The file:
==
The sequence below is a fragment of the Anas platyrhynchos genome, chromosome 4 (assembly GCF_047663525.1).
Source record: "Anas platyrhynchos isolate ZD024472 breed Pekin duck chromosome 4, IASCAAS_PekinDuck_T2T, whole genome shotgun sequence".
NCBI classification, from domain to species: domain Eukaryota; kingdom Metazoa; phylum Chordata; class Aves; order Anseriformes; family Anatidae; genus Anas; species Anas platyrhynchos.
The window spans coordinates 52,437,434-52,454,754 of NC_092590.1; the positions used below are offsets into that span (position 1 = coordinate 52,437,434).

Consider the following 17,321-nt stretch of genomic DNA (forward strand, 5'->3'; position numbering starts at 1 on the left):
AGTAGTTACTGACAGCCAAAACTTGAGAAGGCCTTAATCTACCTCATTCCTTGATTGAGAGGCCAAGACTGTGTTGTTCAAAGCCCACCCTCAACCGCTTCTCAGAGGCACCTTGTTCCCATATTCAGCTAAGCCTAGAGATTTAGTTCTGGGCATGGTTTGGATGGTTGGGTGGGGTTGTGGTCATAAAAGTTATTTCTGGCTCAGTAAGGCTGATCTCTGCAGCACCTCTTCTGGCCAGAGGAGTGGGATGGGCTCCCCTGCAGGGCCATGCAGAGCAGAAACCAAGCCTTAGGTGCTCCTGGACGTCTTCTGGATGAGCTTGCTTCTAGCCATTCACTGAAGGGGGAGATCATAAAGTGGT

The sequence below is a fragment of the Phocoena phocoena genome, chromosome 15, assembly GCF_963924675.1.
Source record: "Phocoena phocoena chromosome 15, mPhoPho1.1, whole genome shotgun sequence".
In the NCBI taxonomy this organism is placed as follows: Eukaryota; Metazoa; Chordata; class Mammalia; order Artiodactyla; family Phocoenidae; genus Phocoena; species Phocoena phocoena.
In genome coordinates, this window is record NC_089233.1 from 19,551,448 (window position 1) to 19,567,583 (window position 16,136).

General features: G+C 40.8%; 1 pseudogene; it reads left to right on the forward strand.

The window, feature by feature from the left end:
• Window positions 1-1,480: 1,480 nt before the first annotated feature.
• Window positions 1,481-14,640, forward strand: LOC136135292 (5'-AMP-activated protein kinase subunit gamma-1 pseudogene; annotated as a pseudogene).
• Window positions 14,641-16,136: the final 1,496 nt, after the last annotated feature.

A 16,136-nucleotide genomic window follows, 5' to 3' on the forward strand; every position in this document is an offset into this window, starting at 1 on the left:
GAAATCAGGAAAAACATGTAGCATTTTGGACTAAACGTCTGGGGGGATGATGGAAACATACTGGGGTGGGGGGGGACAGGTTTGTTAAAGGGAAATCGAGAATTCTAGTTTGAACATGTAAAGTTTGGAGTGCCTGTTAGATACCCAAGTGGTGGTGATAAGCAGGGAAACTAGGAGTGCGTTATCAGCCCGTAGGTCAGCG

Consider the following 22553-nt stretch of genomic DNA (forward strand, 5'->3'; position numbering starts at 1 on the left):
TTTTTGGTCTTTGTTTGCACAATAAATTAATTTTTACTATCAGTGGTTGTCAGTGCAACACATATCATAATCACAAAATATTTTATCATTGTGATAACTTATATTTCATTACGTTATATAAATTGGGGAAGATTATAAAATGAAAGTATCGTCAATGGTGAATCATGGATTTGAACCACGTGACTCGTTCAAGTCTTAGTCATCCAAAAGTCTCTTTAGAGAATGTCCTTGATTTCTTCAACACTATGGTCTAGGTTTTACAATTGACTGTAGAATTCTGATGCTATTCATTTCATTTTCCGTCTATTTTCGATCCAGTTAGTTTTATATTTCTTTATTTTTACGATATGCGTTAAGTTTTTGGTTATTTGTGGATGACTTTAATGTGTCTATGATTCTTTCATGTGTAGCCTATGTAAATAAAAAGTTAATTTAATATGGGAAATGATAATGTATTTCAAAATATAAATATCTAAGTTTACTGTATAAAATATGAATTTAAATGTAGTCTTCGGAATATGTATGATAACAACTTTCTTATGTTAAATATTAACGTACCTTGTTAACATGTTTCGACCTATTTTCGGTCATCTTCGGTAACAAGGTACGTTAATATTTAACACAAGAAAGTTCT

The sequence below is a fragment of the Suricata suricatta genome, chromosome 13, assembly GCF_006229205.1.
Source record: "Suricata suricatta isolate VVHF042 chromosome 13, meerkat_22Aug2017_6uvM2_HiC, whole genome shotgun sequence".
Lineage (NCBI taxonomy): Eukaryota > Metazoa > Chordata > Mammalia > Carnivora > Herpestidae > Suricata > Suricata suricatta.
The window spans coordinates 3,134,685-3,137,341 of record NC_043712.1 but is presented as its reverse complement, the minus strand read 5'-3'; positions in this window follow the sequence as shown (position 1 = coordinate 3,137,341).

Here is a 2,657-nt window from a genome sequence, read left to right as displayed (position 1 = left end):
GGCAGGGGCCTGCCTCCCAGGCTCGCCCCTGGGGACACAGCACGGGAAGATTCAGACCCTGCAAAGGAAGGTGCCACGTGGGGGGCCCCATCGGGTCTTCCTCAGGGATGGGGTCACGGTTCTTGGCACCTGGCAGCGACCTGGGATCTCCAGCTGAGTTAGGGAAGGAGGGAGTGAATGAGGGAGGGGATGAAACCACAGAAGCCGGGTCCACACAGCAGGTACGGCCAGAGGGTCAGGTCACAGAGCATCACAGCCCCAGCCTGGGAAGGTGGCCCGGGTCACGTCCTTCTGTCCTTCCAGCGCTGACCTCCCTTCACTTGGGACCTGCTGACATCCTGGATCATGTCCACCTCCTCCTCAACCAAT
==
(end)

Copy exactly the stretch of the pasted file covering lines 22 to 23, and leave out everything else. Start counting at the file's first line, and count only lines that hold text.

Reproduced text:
Lineage (NCBI taxonomy): Eukaryota > Metazoa > Chordata > Mammalia > Carnivora > Herpestidae > Suricata > Suricata suricatta.
The window spans coordinates 3,134,685-3,137,341 of record NC_043712.1 but is presented as its reverse complement, the minus strand read 5'-3'; positions in this window follow the sequence as shown (position 1 = coordinate 3,137,341).